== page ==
1. Steward – “Captain, an ephemeral form appeared to me in the aisle and demanded control of the craft. Should I tell the Air Marshall?”

          Captain – “No.”

          Co-pilot – “Fucking ghosts”

          Steward – “IKR!”

        1. So if it’s x-rayed and is perceived as a result as something other than claimed, they open it?, a sealed container of powdered substance?

          That is not an obvious reason, that is an obvious fail. These can often be located behind the terms “Of course, naturally and everybody knows”

  5. I’m w. Brooklyn Imbecile, who’s comment was removed.

    -abs believes in the power of the human flesh search

  6. http://xkcd.com/651/
    The only people who can rein in the TSA are the airlines. Solution get the TSA to ban laptops in the cabin. The blow back from business travel will get the airlines to whack them upside the head. Maybe we could even ride that wave to real reform. 

    What, a man can dream can’t he.

  7. BTW, I flew from Tel Aviv to Seattle via Newark a few weeks ago. Tel Aviv: kept shoes and belt on through security, no pornoscanner. In Newark, had to remove shoes and belt and go through pornoscanner.

  8. “Uncontrolled search and seizure is one of the first and most effective weapons in the arsenal of every arbitrary government. Among deprivations of rights, none is so effective in cowing a population, crushing the spirit of the individual and putting terror in every heart.”
    Justice Robert Jackson, chief U.S. prosecutor at the Nuremberg Trials

    I will not subject myself nor my family to needless radiation exposure nor TSA molestation. My family and I will not be flying until the TSA changes these procedures.

    T – Terrorists
    S – Searching
    A – Americans

    1. And let’s not forget Stop and Frisk. (I wonder how to boycott that? Just don’t go to NYC, I guess.)

  9. Clearly it is every citizen’s responsibility to video record their experiences at security checkpoints.  Just to help out the TSA, you know.  Just in case they “can’t find” their tapes if something happens.  Come on folks, it’s the least we can do for these folks “guarding our safety.”

    1.  If I remember correctly, you are not allowed to tape any “security measures” or “sensitive areas”. They would just confiscate your camera and ban you from the airport (or at least they would try).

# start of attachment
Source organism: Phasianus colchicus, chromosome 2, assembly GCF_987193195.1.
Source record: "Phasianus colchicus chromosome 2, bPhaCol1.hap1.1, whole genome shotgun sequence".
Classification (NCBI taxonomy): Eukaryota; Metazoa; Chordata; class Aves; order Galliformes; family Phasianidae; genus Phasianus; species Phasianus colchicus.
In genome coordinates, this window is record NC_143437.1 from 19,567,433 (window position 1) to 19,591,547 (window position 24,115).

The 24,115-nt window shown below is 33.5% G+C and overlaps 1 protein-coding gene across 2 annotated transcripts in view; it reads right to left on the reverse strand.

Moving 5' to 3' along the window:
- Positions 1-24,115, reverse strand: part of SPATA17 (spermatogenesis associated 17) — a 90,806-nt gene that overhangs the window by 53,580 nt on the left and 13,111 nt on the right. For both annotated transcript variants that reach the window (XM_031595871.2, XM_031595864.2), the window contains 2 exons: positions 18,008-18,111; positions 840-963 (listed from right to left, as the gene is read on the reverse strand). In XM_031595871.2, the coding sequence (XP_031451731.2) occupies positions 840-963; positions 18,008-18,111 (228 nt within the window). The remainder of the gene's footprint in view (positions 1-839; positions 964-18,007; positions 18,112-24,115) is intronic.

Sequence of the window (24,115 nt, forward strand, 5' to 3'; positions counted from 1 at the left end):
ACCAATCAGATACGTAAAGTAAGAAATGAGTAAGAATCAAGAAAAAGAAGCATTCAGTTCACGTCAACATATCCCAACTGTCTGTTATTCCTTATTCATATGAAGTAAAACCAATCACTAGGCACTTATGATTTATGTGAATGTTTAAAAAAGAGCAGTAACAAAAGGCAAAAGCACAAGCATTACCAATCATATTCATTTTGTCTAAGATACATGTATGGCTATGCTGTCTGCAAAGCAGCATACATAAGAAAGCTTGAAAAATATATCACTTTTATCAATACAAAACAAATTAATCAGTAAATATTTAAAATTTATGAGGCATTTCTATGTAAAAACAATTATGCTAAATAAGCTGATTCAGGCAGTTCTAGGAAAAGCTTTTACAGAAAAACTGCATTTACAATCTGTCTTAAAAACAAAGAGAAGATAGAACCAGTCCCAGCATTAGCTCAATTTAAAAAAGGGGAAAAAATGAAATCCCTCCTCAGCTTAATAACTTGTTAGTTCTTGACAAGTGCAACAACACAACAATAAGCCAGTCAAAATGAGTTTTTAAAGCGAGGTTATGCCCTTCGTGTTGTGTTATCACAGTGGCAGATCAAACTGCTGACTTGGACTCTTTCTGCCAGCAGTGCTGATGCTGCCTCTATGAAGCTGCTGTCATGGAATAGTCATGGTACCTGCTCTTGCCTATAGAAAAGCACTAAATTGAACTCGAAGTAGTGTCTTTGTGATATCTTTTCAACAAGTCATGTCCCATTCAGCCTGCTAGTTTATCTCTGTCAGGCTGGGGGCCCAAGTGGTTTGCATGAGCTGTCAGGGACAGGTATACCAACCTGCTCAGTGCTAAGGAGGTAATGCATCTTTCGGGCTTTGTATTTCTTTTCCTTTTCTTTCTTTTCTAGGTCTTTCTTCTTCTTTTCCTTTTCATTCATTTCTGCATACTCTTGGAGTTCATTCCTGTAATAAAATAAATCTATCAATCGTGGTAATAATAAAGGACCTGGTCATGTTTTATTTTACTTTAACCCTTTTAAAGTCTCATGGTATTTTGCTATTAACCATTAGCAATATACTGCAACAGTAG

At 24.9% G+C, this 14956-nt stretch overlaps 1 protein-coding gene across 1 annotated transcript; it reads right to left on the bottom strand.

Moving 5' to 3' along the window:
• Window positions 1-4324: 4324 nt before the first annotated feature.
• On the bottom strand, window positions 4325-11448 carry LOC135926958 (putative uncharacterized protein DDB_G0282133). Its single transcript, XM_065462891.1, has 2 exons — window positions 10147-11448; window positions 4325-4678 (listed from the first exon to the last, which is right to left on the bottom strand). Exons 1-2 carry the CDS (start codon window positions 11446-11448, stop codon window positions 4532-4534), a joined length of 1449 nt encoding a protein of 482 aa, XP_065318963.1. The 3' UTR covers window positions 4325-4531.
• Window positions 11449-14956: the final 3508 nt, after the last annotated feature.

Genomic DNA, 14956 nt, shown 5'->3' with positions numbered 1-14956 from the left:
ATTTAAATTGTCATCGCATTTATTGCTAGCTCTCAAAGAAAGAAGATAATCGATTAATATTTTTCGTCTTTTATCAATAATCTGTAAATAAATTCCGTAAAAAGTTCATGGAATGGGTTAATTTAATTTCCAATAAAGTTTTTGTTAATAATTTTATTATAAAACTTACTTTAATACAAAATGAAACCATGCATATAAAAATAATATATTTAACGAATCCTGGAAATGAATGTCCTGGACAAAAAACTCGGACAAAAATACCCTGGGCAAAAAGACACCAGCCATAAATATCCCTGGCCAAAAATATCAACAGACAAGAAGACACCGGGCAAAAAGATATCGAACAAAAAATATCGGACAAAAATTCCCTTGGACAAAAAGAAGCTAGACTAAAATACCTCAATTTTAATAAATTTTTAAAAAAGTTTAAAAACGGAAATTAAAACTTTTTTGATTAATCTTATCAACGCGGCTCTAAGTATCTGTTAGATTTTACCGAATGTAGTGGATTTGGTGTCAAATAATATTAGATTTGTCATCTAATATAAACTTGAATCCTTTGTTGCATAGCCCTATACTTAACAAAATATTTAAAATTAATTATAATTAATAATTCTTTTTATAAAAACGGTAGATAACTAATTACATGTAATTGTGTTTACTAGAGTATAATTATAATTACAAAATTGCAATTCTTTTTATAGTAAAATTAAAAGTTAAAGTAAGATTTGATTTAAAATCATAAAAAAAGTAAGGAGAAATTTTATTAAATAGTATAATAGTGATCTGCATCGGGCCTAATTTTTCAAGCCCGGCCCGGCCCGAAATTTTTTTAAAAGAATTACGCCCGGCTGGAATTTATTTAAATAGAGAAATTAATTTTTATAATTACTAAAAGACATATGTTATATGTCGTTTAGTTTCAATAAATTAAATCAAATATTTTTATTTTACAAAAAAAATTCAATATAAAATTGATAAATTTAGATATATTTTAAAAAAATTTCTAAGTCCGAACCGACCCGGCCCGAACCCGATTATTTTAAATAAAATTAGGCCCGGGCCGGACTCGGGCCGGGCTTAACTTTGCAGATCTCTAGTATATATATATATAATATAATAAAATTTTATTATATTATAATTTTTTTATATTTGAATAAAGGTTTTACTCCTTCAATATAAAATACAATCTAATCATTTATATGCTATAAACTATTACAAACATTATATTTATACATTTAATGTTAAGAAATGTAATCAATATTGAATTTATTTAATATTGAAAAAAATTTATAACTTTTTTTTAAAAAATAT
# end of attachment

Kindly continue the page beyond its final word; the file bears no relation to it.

1. It is, in fact, a felony to record TSA procedures, if I’m not mistaken.  (This might have come up in an interview with Penn Jillette – he wanted to do an episode of Bullshit! about airport security, but the actual production process would have sent them all to jail.)

  10. That woman is no lady! Don’t expect any kind of humane response from her or from any of TSA’s henchmen.

    They lost the video? How convenient!

    If TSA can’t even keep track of their security tapes, how are they going to catch a terrorist?

  11. My wife flew out of a small airport here in our commonwealth today and sure enough, pornoscanners. I remember the local ‘news teams’ reciting the praises of the ‘new security’ several months ago, seemingly directly from the TSA PR sheets. I was furious, and standing there behind the glass with our three children as she was told to lift her arms and ‘pose’. I apparently looked so angry that several uniformed ‘agents’ huddled together, sneaking glances at me, so I stepped back and huddled with the kids. No action was made, but I’ll bet if I’d been trying to board a plane I would have faced the wrath of ‘You’re not flying out of here today, mister’ which is the only real power the half-pint security guards really wield. As I sit here and read this now I’m infuriated again, having been reminded of the goddamn radiation those things put out; my wife’s family has a history of cancer, so in order to go and visit her family in another part of the U.S. she has to be subjected to an increased risk? What the hell’s happened to this country?

    1. If by “commonwealth” you mean the new Oz scanners, rest assured that here in Australia our intrusive and ineffectual scanners are THz, not X-Ray.  You may have your time wasted, and your privacy invaded, but you are not being ionised.

    2.  Wait, you guys can’t opt out?  That’s messed up.  We had to fly recently and I wouldn’t let my wife or kid go through them.